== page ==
Proposed bullying ordinance looks like swing and miss

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Pat Grime copy.jpg

According to the news agency Reuters, city leaders in Carson, near my old South Bay stomping grounds, have proposed making the act of picking on someone a crime.  The anti-bullying ordinance will come up for a final vote later this month.

Carson's mayor, Jim Dear, says he supports the measure, though it will likely be challenged in court.  One can only hope the measure will be weighed in the court of Judge Judy, where justice is rendered with starkly definition.

According to the news agency Reuters, city leaders in Carson, near my old South Bay stomping grounds, have proposed making the act of picking on someone a crime.  The anti-bullying ordinance will come up for a final vote later this month.

Carson's mayor, Jim Dear, says he supports the measure, though it will likely be challenged in court.  One can only hope the measure will be weighed in the court of Judge Judy, where justice is rendered with starkly definition.

We can all agree that bullying is a bad thing. Life is just too short to have to put up with mean-spirited people being mean, and I am sure there are plenty of instances where a law like this could spare victims from undeserved suffering.

Then again, this law could cause a lot of people to be charged with a minor crime. After all, one person's teasing is another person's unkind harassment. 

How many people with chips on their shoulder are going to assume hostile intent from an innocent comment and demand the police take action? What is to stop a vain Carsonite from making a citizen's arrest when told they were looking a little tired that day? Who will determine the high school coach was merely urging his team to improve via passionate and profane words, not systematically picking on the teens?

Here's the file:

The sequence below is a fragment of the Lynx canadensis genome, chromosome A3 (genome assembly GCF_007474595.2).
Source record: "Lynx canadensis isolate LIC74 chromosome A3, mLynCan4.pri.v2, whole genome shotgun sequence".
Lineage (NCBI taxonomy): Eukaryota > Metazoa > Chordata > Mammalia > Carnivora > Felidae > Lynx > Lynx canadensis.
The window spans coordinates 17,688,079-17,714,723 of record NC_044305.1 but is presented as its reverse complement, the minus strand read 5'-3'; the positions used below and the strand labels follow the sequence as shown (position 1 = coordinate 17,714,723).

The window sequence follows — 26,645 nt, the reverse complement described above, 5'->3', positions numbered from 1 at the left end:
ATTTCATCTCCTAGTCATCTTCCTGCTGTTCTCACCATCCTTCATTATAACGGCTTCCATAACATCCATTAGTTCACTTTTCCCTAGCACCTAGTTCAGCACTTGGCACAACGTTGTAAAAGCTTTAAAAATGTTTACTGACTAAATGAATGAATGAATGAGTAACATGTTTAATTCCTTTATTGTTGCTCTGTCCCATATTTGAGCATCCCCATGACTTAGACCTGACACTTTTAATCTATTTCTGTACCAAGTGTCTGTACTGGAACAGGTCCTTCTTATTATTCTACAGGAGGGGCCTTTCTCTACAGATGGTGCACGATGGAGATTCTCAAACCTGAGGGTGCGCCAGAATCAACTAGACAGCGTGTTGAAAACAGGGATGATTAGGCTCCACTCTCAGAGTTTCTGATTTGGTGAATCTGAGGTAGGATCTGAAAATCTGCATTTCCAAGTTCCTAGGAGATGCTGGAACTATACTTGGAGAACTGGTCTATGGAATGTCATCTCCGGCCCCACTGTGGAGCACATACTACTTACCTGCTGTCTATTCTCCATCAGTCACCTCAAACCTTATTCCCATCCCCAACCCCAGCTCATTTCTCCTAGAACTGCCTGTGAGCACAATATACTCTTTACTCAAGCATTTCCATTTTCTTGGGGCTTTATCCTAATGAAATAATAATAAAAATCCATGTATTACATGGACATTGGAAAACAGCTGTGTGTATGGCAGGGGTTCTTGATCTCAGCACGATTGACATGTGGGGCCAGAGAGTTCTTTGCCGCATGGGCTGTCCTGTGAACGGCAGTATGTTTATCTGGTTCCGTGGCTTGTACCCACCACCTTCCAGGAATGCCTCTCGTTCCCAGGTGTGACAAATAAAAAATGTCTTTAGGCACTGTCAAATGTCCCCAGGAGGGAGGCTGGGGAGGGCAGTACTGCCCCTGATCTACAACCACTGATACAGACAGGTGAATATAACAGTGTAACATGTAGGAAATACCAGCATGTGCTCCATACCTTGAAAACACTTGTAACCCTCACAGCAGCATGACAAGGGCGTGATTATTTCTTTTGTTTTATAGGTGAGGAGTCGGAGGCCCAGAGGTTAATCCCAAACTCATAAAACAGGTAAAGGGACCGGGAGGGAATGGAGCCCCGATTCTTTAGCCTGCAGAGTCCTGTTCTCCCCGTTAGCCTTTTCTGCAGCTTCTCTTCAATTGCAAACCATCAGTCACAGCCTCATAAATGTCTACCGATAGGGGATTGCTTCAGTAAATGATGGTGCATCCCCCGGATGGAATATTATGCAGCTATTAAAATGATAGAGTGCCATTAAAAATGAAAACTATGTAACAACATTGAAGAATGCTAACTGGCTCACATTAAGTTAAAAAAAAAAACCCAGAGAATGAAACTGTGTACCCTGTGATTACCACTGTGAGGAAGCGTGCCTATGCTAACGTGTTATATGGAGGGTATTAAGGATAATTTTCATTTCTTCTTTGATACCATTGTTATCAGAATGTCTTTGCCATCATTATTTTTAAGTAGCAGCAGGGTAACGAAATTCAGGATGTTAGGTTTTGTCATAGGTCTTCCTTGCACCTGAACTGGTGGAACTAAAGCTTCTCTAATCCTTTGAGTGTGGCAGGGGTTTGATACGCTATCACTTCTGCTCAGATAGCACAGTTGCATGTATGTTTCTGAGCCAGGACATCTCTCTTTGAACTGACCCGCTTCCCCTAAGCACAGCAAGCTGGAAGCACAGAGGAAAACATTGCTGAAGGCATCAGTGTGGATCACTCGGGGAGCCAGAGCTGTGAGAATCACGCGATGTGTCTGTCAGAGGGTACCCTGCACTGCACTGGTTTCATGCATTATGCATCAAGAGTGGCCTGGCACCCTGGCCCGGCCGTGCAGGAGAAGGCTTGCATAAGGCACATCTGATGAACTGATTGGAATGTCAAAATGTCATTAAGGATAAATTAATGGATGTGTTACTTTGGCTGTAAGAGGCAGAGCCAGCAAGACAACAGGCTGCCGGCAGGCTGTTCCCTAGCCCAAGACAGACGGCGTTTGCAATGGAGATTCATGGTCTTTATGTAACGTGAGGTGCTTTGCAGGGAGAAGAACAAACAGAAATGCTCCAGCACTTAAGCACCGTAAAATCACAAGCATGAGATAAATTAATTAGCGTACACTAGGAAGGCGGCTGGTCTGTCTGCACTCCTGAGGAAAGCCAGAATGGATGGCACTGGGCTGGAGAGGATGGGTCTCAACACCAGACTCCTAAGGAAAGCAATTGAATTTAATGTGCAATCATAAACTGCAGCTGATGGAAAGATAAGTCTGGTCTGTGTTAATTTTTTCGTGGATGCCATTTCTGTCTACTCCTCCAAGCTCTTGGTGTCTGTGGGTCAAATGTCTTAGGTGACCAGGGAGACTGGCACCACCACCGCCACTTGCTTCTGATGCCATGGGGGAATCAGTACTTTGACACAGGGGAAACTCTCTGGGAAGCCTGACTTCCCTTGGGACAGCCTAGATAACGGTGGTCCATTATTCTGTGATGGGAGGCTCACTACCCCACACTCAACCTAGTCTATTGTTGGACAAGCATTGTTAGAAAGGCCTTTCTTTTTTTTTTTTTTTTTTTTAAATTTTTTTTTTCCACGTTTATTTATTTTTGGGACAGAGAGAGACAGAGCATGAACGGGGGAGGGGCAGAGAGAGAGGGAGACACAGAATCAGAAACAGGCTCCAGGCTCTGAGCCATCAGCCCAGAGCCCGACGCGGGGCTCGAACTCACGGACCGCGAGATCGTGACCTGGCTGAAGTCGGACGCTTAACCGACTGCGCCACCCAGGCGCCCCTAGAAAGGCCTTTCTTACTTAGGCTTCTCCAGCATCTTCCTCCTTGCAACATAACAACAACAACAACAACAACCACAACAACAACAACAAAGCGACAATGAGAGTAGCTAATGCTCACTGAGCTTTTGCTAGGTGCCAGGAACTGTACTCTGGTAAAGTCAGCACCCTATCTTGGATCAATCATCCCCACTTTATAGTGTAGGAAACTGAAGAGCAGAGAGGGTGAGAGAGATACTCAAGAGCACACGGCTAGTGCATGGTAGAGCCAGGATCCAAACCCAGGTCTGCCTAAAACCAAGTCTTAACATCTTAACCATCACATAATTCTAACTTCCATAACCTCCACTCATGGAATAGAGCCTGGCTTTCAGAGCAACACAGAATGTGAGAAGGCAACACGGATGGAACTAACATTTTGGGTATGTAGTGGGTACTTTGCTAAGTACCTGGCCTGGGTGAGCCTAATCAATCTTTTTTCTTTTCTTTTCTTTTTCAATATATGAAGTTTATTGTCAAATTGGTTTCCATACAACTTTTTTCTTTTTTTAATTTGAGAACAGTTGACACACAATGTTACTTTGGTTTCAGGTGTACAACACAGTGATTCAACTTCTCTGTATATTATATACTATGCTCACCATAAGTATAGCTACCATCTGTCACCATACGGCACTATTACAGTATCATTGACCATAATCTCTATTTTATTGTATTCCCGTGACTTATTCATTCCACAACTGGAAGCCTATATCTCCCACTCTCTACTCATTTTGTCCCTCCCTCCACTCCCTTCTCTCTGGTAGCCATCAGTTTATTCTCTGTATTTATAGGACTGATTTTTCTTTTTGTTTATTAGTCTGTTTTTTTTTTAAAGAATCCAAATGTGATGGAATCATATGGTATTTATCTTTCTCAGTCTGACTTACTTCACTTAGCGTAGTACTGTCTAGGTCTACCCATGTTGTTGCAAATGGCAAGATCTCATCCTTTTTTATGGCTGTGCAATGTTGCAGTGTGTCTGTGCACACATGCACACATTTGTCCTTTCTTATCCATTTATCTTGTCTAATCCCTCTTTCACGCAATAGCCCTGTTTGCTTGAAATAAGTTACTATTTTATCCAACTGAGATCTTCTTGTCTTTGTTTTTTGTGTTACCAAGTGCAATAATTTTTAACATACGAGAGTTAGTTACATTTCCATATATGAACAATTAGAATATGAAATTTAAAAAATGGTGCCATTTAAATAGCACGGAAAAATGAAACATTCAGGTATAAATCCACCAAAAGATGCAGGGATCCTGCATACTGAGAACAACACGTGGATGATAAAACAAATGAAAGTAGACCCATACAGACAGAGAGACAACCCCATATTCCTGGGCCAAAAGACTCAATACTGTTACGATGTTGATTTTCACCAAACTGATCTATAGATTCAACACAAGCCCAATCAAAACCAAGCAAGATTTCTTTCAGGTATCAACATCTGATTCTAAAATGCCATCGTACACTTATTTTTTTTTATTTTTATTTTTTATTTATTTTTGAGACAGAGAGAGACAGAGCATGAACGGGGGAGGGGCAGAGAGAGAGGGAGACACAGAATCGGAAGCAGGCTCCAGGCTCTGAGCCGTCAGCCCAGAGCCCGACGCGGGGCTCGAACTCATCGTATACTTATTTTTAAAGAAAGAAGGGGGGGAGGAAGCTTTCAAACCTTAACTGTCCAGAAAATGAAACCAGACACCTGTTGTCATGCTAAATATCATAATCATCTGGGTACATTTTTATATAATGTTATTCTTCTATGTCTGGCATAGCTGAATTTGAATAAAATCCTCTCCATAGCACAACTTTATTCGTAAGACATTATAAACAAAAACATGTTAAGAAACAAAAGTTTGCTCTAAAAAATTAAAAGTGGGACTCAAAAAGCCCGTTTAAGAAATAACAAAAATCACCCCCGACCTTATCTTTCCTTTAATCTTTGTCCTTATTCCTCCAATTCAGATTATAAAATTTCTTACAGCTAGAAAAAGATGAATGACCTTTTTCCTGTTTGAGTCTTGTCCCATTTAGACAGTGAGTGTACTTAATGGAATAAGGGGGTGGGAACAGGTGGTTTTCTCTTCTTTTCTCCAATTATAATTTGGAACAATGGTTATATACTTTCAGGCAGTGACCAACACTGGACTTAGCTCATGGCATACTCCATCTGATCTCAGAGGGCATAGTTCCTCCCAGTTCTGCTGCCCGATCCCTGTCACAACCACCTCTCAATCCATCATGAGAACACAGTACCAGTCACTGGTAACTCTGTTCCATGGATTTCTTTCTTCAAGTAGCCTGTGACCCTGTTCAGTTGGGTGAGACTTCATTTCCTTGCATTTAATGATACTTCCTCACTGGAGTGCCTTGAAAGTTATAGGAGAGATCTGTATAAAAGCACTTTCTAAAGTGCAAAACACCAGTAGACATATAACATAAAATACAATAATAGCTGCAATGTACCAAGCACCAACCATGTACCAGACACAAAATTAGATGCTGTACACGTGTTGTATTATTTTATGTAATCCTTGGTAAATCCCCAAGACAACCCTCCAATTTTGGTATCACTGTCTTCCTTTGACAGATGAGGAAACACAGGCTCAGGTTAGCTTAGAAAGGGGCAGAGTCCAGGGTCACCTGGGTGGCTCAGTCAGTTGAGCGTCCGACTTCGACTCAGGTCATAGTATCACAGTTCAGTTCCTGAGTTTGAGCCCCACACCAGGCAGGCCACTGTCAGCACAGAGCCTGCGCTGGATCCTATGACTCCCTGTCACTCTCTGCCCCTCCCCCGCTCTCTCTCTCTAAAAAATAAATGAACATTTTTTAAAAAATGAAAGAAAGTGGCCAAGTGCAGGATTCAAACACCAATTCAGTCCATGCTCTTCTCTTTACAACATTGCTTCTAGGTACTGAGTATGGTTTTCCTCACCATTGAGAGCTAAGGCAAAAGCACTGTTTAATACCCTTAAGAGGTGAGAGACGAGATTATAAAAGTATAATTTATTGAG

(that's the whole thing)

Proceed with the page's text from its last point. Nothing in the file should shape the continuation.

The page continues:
Some days, a law like this would surely come in handy for yours truly.  Nothing would take the pressure off of a stress-filled week like the opportunity to have someone charged for looking at me the wrong way.  When the security guard at the mall says I can't sit on the edge of the fountain, his receiving a citation would soothe my indignation. 

And wouldn't you love to be able to tell your unreasonable boss that repeated harangues about your tardiness could be reason to call the police?

Sadly, the law would not apply to someone my age.  The measure specifically refers to “conduct which involves harassment of a person from kindergarten through age 25.” As such, I can take easy offense, but no legal action against anyone from whom I perceived a slight. It would seem that whenever I am in Carson, or anywhere else for that matter, there's no sense in asking the sheriff to help me out in the face of apparent disrespect. 

Still, would-be bullies had better watch out. The names of those caught not complimenting my new haircut will be recorded and given to the Society for the Prevention of Hurt Feelings.  Those who get their kicks from adding the phrase, “for a man your age,” to the seemingly innocent compliment, “you're looking good today,” will be subjected to my quiet wrath for a period of hours or days.

What is more, all these people will be officially classified in my files as “not very nice.”  It may not send them to court, but they will have to live with who they are.

Pat Grimes, a former South Bay resident, writes from Ypsilanti, Mich. He can be reached at pgwriter@inbox.com

Proposed bullying ordinance looks like swing and miss